Over the past few years there have been many changes in the world of wine; not just in the wines that we drink, but also in the glasses we drink them from.
The Paris goblet, which, for long, was ubiquitous in bars and restaurants, has now largely disappeared.
Each wine region had, at one time, its own individual wine glass, but, in one direction there has been a general acceptance of a single design, with certain variations on the theme, whilst at the luxury end of the market, glass manufacturers, such as Riedel are producing designs for not only different regions but for different grape varieties.
For the wine perfectionist, these might be ideal, but perfection comes at a price and at a price that is not affordable for most of us.
How to choose your wine glass
The glass from which you drink your wine should be at the level of the occasion on which you are drinking it and of the level of the wine you are drinking. For example if you are washing down your barbecued burgers at a picnic with litres of vin ordinaire I see nothing wrong with drinking your wine from tumblers. However, better wines, better occasions, demand better glasses.
A wine glass should enable you to show off the wine to its best, to the eye, to the nose and to the palate.
To achieve this, first it must be crystal clear and large enough to enable you to tip it gently so that you can study not just the depth of the wine, but also its rim.
For the second, it should be tulip shaped, so that the perfume of the wine comes over at maximum intensity. This can be helped by swirling the glass around, or, for red wines particularly, cupping the bowl of the glass in your hands; warmth releases the flavours. The glass should be large enough to let you get your nose at it.
Finally, and most important of all, comes the tasting, when all comes together.
The sherry copita
The tulip shape in glasses comes in a variety of styles and sizes. Perhaps the smallest is the sherry copita. This is designed to hold small quantities of chilled wine and to be refilled regularly and rapidly. To me it is too small to fully appreciate the wine.
For both sherry and port and the best dessert wines, I prefer the standard ISO glass, which is somewhat larger. This was originally designed as a tasting glass for professionals, but I think that it is worthy of a broader role than that.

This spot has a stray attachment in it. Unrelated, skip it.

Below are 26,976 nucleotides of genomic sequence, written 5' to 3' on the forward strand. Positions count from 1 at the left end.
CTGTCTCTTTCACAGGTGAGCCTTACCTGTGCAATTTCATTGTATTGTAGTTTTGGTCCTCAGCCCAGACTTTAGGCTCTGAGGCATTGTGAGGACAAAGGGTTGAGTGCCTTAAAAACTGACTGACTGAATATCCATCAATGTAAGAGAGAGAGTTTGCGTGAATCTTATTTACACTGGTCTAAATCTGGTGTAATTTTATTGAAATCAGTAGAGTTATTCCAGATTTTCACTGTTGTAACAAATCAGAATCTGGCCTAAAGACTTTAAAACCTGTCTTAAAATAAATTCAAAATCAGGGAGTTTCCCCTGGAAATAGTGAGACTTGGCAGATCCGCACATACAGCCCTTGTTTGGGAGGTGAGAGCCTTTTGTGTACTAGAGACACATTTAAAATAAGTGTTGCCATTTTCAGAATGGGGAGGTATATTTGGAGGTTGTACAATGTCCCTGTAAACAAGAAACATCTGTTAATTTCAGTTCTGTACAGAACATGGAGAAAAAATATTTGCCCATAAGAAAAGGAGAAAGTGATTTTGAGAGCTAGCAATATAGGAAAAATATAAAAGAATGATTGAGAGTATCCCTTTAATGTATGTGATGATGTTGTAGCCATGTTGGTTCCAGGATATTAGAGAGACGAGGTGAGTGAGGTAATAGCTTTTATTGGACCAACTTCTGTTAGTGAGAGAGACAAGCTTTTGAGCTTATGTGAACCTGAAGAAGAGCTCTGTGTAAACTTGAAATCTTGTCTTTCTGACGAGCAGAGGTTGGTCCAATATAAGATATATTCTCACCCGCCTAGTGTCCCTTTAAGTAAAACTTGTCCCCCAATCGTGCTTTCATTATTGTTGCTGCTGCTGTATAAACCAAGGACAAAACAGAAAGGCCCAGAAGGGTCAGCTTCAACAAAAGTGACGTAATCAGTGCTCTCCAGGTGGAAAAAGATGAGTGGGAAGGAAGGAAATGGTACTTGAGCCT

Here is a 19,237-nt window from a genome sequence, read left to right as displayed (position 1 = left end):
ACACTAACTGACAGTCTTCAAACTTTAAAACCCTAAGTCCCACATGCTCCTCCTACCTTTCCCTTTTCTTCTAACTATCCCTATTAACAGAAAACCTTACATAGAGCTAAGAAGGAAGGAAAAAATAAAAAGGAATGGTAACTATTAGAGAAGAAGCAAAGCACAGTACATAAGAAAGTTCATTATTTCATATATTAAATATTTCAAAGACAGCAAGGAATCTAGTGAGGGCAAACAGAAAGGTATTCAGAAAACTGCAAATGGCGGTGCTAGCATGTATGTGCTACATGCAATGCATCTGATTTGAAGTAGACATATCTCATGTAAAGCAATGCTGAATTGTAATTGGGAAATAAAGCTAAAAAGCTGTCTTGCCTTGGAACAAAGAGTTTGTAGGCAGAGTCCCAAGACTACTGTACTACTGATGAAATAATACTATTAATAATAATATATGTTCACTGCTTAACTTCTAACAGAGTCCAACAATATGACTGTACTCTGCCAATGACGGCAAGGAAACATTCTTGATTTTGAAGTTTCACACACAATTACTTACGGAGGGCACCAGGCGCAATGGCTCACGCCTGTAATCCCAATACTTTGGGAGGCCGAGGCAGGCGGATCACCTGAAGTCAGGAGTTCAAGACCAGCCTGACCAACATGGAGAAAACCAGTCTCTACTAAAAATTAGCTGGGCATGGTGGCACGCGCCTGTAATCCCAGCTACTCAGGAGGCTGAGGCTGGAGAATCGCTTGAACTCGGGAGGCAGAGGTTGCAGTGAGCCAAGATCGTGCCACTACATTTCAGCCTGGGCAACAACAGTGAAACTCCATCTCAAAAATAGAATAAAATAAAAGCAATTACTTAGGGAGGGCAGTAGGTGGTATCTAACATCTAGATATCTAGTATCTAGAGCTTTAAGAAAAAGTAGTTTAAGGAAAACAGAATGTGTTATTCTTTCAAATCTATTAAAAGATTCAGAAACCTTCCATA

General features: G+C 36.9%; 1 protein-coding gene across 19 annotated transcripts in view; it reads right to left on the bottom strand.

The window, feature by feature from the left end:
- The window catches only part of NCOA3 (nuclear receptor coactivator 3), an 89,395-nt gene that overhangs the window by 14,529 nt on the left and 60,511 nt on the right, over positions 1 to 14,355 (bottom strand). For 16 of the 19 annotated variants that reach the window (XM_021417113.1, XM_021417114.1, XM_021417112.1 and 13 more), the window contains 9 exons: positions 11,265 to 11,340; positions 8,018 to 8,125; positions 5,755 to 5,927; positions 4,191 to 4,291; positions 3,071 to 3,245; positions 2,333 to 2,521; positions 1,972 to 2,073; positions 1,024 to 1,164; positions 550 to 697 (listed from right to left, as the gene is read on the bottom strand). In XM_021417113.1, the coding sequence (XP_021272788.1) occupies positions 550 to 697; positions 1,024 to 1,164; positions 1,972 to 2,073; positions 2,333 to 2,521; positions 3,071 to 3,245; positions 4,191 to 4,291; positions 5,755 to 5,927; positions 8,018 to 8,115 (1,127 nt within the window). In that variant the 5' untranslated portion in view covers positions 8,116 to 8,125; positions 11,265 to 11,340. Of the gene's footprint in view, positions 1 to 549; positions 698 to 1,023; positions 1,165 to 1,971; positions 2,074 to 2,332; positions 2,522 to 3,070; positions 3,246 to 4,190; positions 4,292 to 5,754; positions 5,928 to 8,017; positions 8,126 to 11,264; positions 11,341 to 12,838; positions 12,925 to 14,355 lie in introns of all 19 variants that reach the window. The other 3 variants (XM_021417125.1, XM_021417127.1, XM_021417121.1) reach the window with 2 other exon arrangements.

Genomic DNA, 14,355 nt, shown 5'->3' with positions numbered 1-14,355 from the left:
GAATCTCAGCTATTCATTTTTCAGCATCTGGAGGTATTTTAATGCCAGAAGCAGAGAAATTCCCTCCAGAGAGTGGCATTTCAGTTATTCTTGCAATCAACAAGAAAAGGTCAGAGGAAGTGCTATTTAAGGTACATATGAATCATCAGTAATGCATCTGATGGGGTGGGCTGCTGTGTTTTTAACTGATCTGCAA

The champagne flute
Whilst the Champagne flute is not truly tulip shaped, its narrow body shows the bubbles off to their best and makes them last longer in the wine.
This glass has now largely replaced the traditional coupe, whose breadth was designed to spread the bubbles as widely and as quickly as possible. Legend has it that this glass was modelled on the left breast of the French queen Marie-Antoinette.
Sadly, it seems that this story is no more than a myth; the glass was designed in Britain a century or so before her time.
The wine glass
A wine glass should be able to hold a generous amount of wine, but this should never be filled to more than a third of its capacity, so that the wine can be swirled about.
Generally speaking a red wine glass should be larger than that for a white wine, as the latter is generally chilled and needs refreshing more frequently. Also the stem on a white wine glass should be longer so that the bowl does not come into contact with the warmth of the drinker’s hands.
Companies such as Dartington and Leerdam offer a range of suitable glasses at a reasonable price. Whilst an array of Riedel on your dinner table is a thing of beauty, it is a luxury few of us need, or can afford.
Similarly, I do like to a range of decanters on a table, but do we need to decant wines and, if so, when? In the main there are three reasons; if the wine has thrown a deposit, if the wine needs aeration before being drunk and finally if you are wanting to serve a wine blind to your guests. Some wines tend to throw a deposit as they age in bottle.
This is particularly true of the best clarets and ports, but it is rare with, for example, Burgundies and Riojas. We also now tend to drink wines younger than we did in the past and, as a result, wineries generally now make their wines for earlier consumption. For this reason, therefore, decanting is less needed than in the past.
In addition, there are some wines which are so full bodied and tannic that they need aeration before they are served. For example a great Barolo will benefit from being decanted twelve hours or so before the meal. The same might be said for the best Shirazes from the Barossa Valley or table wines from the Douro. The object must always be to serve a wine at its optimum.
Finally, as I have suggested, some of us enjoy challenging our guests to say what the wine is that we are serving blind. Then a decanter is essential. I must admit this is something I enjoy doing to my guests but enjoy rather less as a guest!
Good glasses and fine decanters can help ensure that a wine is offered at its best, but they can also add much to the look of a dinner table.
Take a look at our wine collection
Now you know which wine glass to use, and some interesting facts about them, it’s time to choose your wine!
Whether you want to shop by colour, country, or price, here at Fine Wines Direct UK, you can shop however you prefer.
This blog was written by Christopher Fielden, Former Chairman of the Circle of Wine Writers.